By: Chris Devine
The city of Camden used to be the center of industrialization in South Jersey. Now it is a sprawling landscape of corruption and urban decay, mixed with poverty and crime.
So how did Camden fall from grace so quickly? The answer is simple.
Camden has always been known as a stronghold for the Democratic party in NJ, but the city has had three mayors ousted from office due to corruption over the past few decades.
The state has spent years funneling financial aid into the city to help it rebuild, but that money continuously disappeared time after time.
Dr. Stephen Danley, Assistant Professor of Public Policy and Administration at Rutgers University-Camden, says that Camden’s problem can be seen in any other post-industrial city on the East coast.
“When the suburbs began to grow, jobs began to grow with them, like the Cherry Hill Mall for example,” said Danley. “This led to jobs and people beginning to leave the city of Camden. Then the suburbs turned around and said ‘Let’s put everything we don’t like into Camden.’”
Danley also runs a “Local Knowledge” blog, where he gives his takes on different issues surrounding Camden.
Danley points to the book, “Camden After the Fall” by Howard Gillette to explain the inner workings of the city’s political machine. Gillette focuses on the “comeback cities” approach that the federal government took to revitalize post-industrial cities that had come under economic distress.
Essentially, the city continuously failed to publicly invest money to boost jobs and the local economy. The state’s dollars remained within a circle of only a few people who ran the city and left Camden to wither and wilt away, the economy and population along with it. Much of the city is full of boarded-up or dilapidated row homes. Hookers and drug dealers on street corners are a common sight.
Yet, walking around the business district of the Camden, it is hard to see that the city suffers from any kind of economic hardships. The center of town is home to campuses of Rutgers, Rowan and Camden County Colleges, as well as many businesses.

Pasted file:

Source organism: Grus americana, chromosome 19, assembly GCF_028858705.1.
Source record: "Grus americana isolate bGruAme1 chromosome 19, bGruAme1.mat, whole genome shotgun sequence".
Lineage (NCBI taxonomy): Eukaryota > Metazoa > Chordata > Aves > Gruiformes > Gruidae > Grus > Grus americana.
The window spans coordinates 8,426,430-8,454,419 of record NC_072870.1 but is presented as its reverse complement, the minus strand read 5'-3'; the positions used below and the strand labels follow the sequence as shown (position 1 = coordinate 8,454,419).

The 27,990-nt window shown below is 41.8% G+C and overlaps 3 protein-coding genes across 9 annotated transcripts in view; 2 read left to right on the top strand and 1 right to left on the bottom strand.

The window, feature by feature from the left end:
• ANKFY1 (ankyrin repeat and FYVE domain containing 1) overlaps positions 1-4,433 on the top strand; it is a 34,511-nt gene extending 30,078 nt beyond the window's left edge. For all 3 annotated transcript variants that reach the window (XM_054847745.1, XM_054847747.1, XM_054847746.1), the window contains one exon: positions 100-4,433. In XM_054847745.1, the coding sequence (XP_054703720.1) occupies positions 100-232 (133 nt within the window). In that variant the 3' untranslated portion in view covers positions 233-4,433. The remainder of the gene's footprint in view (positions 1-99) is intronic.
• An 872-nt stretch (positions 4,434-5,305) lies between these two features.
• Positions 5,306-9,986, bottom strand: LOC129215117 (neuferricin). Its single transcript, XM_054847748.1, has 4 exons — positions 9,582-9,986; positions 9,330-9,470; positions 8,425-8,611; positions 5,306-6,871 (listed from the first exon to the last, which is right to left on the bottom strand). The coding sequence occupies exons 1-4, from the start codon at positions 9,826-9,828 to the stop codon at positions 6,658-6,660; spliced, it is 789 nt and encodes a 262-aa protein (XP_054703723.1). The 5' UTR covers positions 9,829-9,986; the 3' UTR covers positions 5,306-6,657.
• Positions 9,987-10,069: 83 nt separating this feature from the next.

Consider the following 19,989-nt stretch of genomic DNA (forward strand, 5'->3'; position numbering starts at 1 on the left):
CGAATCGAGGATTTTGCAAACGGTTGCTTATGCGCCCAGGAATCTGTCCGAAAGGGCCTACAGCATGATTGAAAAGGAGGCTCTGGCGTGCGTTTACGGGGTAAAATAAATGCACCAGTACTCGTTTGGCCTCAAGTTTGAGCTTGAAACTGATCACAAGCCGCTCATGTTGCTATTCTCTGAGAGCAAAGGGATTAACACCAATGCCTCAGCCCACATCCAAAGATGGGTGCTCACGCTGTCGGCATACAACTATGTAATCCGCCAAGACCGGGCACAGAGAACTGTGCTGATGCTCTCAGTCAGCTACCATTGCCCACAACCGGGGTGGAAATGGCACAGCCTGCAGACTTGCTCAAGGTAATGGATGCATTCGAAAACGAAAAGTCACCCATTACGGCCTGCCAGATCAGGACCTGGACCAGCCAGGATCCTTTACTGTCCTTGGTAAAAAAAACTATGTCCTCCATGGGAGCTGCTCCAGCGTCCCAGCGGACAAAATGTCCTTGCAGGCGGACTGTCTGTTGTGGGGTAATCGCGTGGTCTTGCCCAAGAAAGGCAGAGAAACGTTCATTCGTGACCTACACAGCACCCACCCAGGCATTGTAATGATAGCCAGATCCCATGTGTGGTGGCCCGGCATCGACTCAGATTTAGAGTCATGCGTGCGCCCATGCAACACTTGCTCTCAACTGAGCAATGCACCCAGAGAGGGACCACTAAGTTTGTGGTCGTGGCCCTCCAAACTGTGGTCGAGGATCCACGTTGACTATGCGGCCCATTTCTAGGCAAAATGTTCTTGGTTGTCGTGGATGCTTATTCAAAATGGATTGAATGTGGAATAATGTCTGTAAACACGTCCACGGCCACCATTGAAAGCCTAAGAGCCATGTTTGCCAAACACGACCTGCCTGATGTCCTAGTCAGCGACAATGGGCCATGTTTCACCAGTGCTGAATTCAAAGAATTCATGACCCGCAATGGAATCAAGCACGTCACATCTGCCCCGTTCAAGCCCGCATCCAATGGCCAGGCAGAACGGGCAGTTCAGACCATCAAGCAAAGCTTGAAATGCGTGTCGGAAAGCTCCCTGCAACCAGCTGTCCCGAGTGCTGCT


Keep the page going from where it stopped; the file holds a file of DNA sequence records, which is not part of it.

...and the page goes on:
The city has begun to do a better job in putting that state aid where it needs to go. New businesses have opened, parks have begun to undergo revitalization and a glimmer of hope shines on the once thriving riverfront town.
“To get Camden going again, the people need to be able to work with the politicians and work together,” said Tammy Quach, 21, Human Services major at Camden County College. “The city is home to everyone so you can’t have the rich reaping the rewards while kicking the poor out as well.”
The road to recovery for the city has been long and treacherous, but there are avenues for Camden to pick itself up quickly and begin to strive again.
“Camden has been the victim of some bad deals,” said Danley. “Camden needs to be less dependent on state aid and rebuild from within.”
Just last year, the Philadelphia 76ers opened a brand new training facility across the street from the BB&T Center in the entertainment district. The facility brought plenty of jobs with it, as well as giving Camden the respect of being the training home of a professional basketball franchise.
Walking through the streets of Camden, there are signs that the city is progressing. People are walking to school to get a college degree while others are walking to work to clock in and begin a productive day, all with slight smiles on their faces. A sight that may not have been seen ten or fifteen years ago.
No matter how bad the situation in Camden got, there were always optimists who dreamed that the city would return to its former glory. Now that there are signs that Camden is making a slight return, it reminds those citizens who have been through the rise and fall to never lose sight of the one thing that matters.